Your company’s mission statement is a concise statement that sums up your company’s values, goals and unique positioning all in one. It describes your company from an internal perspective and should emotionally connect with your employees first and foremost. Your mission statement essentially says, this is who we are, what we do, how we do it, how you’re going to feel when we do it and what we’re going to give you. Take for example the following mission statements developed by some of the top brands in their industries:

Craft your brand message


Your mission statement should be action-oriented, straightforward and serve as a means to keep your business operations and brand identity focused and on-track.

Your mission statement should be action-oriented, straightforward and serve as a means to keep your business operations and brand identity focused and on-track.


6. Craft your brand message.

Your brand message differs from your mission statement in that it is externally focused. Your brand message should resonate with your consumers and is an attempt to strike a chord and connect with them on an emotional level. Who are you? What do you offer and why should your customers truly care about your brand over those of your competition? Similar to your mission statement it should be concise, straightforward and summed up in 1-2 sentences at most. Take shoe company TOMS for example. Their brand message is highlighted on their website for all to see: “Improving lives. With every product you purchase, TOMS will help a person in need. One for One.”

Create your brand logo & tagline


7. Create your brand logo & tagline

When most people think of the word “brand”, they tend to visualize logos and taglines. This is perhaps one of the more exciting steps in the branding process, as your logo and tagline are often what are  cemented into the minds of your consumers. Visuals are extremely important and should be methodically created in order to have an emotional and psychological impact on your customers.

Many companies employ color psychology when developing their logos. Think of design. Apple for example took a minimalist approach to their logo design, which tied in perfectly with their brand identity and product offerings. The Nike check and italicized font implies action and movement. Dole Food Company’s logo is found on all of their products and reminds consumers of their connection to nature with the bright yellow sun placed in the middle of the letter “O”.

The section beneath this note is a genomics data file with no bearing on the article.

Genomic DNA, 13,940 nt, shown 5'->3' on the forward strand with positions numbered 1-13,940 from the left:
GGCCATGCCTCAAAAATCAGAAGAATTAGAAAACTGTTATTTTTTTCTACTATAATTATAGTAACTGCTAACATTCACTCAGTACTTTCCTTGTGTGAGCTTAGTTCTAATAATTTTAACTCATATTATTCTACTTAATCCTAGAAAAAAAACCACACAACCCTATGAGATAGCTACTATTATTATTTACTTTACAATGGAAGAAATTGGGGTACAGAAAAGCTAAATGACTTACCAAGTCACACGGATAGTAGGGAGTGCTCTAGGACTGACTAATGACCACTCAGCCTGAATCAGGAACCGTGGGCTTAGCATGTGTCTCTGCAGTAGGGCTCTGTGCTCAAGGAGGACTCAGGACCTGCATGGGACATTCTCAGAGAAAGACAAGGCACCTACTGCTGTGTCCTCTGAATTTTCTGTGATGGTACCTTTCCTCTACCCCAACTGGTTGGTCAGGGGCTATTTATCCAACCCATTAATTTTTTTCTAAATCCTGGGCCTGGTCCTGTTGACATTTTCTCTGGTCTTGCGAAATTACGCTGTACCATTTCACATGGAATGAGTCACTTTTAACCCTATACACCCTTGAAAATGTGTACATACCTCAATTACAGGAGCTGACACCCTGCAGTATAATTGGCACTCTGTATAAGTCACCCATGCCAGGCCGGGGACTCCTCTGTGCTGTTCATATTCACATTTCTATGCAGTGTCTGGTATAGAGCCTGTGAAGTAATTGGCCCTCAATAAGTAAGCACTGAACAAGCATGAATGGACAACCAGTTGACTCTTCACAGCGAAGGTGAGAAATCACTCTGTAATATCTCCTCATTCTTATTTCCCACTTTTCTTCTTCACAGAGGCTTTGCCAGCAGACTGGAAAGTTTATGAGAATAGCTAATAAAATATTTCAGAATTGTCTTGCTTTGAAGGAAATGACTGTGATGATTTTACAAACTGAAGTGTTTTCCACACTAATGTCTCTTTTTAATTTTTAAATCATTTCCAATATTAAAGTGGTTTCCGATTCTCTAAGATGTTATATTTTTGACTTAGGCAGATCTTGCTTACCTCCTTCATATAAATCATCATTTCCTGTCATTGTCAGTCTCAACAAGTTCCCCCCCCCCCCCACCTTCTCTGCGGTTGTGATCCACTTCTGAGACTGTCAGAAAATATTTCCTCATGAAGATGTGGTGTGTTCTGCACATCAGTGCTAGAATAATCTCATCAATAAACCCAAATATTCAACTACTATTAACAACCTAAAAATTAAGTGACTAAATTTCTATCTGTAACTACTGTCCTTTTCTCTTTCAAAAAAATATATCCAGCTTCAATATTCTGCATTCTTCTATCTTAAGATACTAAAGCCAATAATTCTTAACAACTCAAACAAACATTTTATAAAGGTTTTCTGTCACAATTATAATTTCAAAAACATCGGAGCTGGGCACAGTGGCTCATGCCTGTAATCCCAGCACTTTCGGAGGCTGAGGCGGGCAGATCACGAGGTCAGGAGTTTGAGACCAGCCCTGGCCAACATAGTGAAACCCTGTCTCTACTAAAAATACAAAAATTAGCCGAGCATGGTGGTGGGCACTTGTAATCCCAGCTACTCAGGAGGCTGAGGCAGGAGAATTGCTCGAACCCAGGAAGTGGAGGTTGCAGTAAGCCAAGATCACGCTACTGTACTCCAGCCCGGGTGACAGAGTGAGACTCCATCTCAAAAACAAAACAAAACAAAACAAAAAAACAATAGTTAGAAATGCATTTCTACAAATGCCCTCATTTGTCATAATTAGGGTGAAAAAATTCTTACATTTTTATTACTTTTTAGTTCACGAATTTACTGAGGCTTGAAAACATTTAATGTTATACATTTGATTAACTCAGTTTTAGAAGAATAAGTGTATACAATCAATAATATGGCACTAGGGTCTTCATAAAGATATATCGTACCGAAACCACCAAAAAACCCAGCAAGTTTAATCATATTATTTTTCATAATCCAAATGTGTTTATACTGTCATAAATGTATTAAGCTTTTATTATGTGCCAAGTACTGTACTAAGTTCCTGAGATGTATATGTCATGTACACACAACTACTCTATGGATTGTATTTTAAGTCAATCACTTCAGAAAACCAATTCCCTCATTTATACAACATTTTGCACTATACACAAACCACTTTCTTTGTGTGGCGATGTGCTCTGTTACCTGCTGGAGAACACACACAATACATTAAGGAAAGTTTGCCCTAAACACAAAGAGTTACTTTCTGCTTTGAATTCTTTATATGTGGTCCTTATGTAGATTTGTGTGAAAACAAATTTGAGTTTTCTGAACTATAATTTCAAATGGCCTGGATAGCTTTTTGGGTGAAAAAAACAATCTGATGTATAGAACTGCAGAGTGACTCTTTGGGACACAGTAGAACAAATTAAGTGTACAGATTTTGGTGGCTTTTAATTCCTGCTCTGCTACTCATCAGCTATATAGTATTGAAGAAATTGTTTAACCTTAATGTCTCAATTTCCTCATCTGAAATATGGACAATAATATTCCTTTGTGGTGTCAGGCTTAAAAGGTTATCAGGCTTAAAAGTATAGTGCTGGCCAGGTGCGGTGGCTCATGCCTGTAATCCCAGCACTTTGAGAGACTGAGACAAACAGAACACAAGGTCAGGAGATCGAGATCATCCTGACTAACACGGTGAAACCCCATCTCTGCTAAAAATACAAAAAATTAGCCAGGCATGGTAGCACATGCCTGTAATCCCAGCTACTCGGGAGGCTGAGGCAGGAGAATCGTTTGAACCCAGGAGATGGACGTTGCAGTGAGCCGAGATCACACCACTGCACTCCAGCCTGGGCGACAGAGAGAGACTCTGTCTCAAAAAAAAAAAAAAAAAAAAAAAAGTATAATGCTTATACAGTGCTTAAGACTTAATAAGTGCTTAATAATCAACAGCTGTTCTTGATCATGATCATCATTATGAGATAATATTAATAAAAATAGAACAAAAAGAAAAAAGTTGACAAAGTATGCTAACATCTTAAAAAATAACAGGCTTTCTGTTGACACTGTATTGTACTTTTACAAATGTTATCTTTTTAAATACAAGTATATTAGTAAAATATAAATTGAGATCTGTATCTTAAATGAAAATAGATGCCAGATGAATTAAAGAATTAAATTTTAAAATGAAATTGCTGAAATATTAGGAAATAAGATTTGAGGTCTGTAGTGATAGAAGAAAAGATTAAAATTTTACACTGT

Taglines are often seen in conjunction with logos and as a result should concisely sum up exactly what your business does in as little space as possible while resonating with the consumer. Coke’s tagline is “Open Happiness”. Nike’s “Just Do It” is perhaps one of the most popular taglines ever created. Budweiser is “The King of Beers” and Hallmark is “When you care enough to send the very best”. These are all excellent examples of taglines that hit the nail on the head by great brands.

Integrate this identity into every aspect of your business


8. Integrate this identity into every aspect of your business

Developing your brand identity alone isn’t enough. It’s essential that your business integrate this into every single aspect of its business operations and communications. From packaging and products to your company website, retail environment, blog and  social media presence, your brand identity must remain vigilantly consistent and apparent throughout in order to have the greatest impact. Let your unique voice and personality shine and show your customers exactly who you are and why you stand out above the competition.


A strong, well-developed brand identity is the key to standing out in a sea of competition. Great brands resonate with consumers and help shape public perception about a company’s values, culture and products.  Use this article as a guide in developing your brand and integrating it into every aspect of your business so that you can set your business up for success in the long-run.

What are some great brands that resonate with you as a consumer? What makes them so engaging? Let us know your thoughts!

Defining Your Brand